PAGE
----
Javascript Fun: Build a Guess The Number Game! | Chris Dixon | Skillshare

Javascript Fun: Build a Guess The Number Game!

Chris Dixon, Web Developer & Online Teacher

Javascript Fun: Build a Guess The Number Game!

Chris Dixon, Web Developer & Online Teacher

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10 Lessons (1h 6m)
    • 1. Welcome To The Class!

      2:44
    • 2. Creating The User Interface

      9:30
    • 3. Styling With CSS

      15:39
    • 4. Starting Our Game

      6:40
    • 5. Capture User Input & Compare

      6:12
    • 6. Logging Previous Attempts

      2:45
    • 7. Adding Difficulty Settings

      3:46
    • 8. Handling The End Of Game

      4:11
    • 9. Creating The Range Section

      14:09
    • 10. Follow Me On Skillshare!

      0:23
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About This Class

Welcome to the Javascript fun series! 

You can find all of the code, resources and project stages here:

https://github.com/chrisdixon161/fun-javascript-projects.com

For web design or development, there are 3 must-know technologies, HTML, CSS, and Javascript.

The main aim of the Javascript fun series is to take your knowledge of these 3 (only a little is required!), and put them into practice by building a series of educational, yet fun projects that show you exactly how they work perfectly together. Working on projects and solving problems is a great way to learn.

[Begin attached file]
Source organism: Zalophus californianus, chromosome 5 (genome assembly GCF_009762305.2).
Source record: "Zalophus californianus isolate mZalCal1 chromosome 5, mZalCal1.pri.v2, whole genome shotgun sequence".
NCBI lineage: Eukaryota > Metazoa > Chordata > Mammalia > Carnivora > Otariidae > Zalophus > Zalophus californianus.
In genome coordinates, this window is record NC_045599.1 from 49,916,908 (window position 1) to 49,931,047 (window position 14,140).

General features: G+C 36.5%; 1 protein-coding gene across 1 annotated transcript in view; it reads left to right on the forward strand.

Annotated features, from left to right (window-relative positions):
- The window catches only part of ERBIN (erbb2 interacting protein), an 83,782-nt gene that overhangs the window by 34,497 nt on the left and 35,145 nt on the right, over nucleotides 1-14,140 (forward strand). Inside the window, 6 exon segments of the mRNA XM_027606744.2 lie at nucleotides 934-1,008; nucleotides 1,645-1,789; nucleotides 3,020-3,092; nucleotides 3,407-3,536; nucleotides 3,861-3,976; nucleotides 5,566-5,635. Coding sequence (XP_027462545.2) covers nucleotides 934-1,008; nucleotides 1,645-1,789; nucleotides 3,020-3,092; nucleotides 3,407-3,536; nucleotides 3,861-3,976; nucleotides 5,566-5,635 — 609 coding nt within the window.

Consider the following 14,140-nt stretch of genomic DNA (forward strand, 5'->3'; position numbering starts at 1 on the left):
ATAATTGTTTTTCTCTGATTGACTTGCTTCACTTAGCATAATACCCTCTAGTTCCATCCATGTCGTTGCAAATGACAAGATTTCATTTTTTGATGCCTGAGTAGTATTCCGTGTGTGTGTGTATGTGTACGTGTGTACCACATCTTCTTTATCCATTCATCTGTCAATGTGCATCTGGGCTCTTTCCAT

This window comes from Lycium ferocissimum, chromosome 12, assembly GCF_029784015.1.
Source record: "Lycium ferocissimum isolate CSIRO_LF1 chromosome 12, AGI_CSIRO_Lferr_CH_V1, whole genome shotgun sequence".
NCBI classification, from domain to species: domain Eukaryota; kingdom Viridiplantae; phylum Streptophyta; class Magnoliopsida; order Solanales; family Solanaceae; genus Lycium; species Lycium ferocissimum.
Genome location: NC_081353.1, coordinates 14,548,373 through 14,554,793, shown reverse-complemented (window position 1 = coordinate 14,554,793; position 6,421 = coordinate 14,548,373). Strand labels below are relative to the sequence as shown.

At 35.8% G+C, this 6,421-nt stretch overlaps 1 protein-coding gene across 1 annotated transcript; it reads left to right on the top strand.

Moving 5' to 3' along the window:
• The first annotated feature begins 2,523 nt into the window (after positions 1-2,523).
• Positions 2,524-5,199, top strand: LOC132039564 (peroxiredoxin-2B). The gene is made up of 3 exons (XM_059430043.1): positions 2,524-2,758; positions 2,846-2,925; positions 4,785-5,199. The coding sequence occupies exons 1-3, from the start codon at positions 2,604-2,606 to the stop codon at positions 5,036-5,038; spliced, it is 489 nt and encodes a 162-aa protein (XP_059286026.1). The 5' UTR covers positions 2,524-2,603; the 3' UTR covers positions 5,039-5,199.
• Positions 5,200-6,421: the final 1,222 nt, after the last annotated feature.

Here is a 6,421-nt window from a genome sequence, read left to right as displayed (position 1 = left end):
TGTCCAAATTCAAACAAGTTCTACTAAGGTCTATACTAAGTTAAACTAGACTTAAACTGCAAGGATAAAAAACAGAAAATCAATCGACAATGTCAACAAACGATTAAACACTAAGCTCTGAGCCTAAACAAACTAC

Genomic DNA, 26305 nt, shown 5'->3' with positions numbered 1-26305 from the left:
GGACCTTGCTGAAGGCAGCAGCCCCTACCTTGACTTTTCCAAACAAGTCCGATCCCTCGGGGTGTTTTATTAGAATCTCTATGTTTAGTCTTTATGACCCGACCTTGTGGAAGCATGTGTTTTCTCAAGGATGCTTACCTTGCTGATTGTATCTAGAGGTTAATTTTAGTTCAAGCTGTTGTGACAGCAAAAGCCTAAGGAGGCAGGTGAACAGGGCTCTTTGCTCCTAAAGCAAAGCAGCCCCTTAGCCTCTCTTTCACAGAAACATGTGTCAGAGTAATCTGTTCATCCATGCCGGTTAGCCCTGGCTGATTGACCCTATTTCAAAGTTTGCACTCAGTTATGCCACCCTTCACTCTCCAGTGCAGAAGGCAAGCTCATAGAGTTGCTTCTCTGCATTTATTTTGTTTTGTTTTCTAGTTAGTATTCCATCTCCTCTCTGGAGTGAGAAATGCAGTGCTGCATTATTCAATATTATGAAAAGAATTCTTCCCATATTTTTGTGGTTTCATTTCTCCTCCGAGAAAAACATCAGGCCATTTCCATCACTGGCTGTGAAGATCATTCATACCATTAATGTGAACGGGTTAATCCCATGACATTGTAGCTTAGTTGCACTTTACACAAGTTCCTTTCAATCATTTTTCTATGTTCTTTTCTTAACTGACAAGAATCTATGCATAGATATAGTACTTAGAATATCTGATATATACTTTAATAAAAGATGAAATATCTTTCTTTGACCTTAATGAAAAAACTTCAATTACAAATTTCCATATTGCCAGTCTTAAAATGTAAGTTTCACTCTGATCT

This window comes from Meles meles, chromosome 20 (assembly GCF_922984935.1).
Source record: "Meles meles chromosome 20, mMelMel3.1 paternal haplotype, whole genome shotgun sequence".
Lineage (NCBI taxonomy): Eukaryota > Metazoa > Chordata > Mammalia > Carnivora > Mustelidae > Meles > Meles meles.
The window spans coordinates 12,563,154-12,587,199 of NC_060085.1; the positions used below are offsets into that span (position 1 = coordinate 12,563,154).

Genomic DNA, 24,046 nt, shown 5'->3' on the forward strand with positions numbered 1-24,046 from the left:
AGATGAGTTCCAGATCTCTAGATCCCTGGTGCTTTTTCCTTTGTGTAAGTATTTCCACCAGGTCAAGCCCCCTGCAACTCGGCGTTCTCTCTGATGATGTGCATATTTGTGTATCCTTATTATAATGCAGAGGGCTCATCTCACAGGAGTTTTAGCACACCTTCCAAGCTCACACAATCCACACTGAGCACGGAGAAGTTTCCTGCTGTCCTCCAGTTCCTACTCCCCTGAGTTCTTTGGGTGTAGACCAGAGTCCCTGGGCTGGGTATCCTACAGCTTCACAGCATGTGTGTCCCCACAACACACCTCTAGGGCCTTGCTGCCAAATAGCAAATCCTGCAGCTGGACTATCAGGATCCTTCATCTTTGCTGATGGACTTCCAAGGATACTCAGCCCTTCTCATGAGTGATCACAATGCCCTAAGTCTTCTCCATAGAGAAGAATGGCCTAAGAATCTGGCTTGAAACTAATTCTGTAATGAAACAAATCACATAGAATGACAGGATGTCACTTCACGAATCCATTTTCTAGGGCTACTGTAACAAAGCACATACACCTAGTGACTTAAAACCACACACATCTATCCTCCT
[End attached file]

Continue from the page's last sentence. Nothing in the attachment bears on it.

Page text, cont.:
The project we will be building in this course is a Guess the number game. The game involves the player guessing the computer's random number between 1-100, in a limited number of attempts!

All the required tools are free to download, I will be using the following:

Visual Studio Code Text Editor: https://code.visualstudio.com​

Chrome Web Browser: https://www.google.co.uk/chrome/browser

We begin by creating the user interface with HTML. Then we apply styling using CSS. 

Then we add Javascript, this is where the real magic happens! 

You will learn things such as:

  • Creating HTML interfaces
  • Styling with CSS
  • Incorporating Javascript and linking external files